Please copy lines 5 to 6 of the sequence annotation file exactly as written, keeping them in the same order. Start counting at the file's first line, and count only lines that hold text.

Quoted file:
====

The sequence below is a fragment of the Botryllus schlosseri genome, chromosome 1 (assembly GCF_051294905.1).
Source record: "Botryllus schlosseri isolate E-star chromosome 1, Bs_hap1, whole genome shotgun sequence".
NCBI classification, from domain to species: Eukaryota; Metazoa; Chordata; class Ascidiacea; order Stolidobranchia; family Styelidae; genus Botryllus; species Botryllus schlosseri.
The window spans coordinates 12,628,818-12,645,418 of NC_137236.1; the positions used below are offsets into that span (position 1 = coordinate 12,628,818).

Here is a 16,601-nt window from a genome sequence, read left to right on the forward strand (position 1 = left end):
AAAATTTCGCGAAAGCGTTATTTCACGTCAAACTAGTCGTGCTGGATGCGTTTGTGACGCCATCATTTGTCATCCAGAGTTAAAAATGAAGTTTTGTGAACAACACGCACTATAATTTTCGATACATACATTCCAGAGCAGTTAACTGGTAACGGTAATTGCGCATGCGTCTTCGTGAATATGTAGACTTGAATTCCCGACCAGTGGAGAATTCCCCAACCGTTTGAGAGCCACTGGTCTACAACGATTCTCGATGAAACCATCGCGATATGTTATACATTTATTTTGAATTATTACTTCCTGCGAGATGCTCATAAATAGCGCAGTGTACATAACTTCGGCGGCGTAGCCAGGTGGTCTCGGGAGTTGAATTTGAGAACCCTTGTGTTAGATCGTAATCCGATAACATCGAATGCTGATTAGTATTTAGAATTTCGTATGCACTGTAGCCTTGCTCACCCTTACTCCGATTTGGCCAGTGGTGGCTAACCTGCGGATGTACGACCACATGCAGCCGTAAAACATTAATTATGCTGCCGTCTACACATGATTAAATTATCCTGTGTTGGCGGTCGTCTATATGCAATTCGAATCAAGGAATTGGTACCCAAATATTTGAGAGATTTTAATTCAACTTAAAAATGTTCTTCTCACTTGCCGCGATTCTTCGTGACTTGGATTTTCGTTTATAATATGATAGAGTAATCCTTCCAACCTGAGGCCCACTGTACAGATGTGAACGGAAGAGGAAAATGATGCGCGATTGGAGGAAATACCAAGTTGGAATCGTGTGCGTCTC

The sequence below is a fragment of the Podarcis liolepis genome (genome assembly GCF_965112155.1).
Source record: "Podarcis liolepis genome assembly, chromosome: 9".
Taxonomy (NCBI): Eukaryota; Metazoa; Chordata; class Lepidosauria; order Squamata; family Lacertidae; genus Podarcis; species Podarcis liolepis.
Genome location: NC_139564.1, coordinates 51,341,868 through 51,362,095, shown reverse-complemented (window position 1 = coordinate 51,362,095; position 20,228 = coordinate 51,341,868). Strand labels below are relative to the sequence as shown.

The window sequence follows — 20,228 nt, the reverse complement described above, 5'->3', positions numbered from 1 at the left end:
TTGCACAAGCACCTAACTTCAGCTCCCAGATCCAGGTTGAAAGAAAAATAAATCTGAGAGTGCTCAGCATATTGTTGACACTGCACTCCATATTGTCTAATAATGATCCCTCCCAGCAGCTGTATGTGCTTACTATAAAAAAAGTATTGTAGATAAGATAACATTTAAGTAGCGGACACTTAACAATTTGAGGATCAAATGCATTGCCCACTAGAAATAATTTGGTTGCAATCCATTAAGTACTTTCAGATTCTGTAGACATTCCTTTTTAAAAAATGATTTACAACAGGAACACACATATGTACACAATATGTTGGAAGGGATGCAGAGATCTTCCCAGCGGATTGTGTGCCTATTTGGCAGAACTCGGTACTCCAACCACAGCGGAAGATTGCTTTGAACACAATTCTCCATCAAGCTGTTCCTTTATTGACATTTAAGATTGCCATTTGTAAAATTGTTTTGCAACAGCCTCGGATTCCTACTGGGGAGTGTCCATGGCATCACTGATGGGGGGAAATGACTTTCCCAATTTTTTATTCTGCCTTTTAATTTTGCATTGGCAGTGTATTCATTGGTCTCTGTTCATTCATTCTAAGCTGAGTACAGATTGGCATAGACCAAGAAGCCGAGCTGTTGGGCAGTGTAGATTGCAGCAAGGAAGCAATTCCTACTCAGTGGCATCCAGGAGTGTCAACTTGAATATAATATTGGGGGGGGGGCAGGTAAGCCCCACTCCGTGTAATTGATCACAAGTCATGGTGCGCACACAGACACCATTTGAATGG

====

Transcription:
Here is a 16,601-nt window from a genome sequence, read left to right on the forward strand (position 1 = left end):
AAAATTTCGCGAAAGCGTTATTTCACGTCAAACTAGTCGTGCTGGATGCGTTTGTGACGCCATCATTTGTCATCCAGAGTTAAAAATGAAGTTTTGTGAACAACACGCACTATAATTTTCGATACATACATTCCAGAGCAGTTAACTGGTAACGGTAATTGCGCATGCGTCTTCGTGAATATGTAGACTTGAATTCCCGACCAGTGGAGAATTCCCCAACCGTTTGAGAGCCACTGGTCTACAACGATTCTCGATGAAACCATCGCGATATGTTATACATTTATTTTGAATTATTACTTCCTGCGAGATGCTCATAAATAGCGCAGTGTACATAACTTCGGCGGCGTAGCCAGGTGGTCTCGGGAGTTGAATTTGAGAACCCTTGTGTTAGATCGTAATCCGATAACATCGAATGCTGATTAGTATTTAGAATTTCGTATGCACTGTAGCCTTGCTCACCCTTACTCCGATTTGGCCAGTGGTGGCTAACCTGCGGATGTACGACCACATGCAGCCGTAAAACATTAATTATGCTGCCGTCTACACATGATTAAATTATCCTGTGTTGGCGGTCGTCTATATGCAATTCGAATCAAGGAATTGGTACCCAAATATTTGAGAGATTTTAATTCAACTTAAAAATGTTCTTCTCACTTGCCGCGATTCTTCGTGACTTGGATTTTCGTTTATAATATGATAGAGTAATCCTTCCAACCTGAGGCCCACTGTACAGATGTGAACGGAAGAGGAAAATGATGCGCGATTGGAGGAAATACCAAGTTGGAATCGTGTGCGTCTC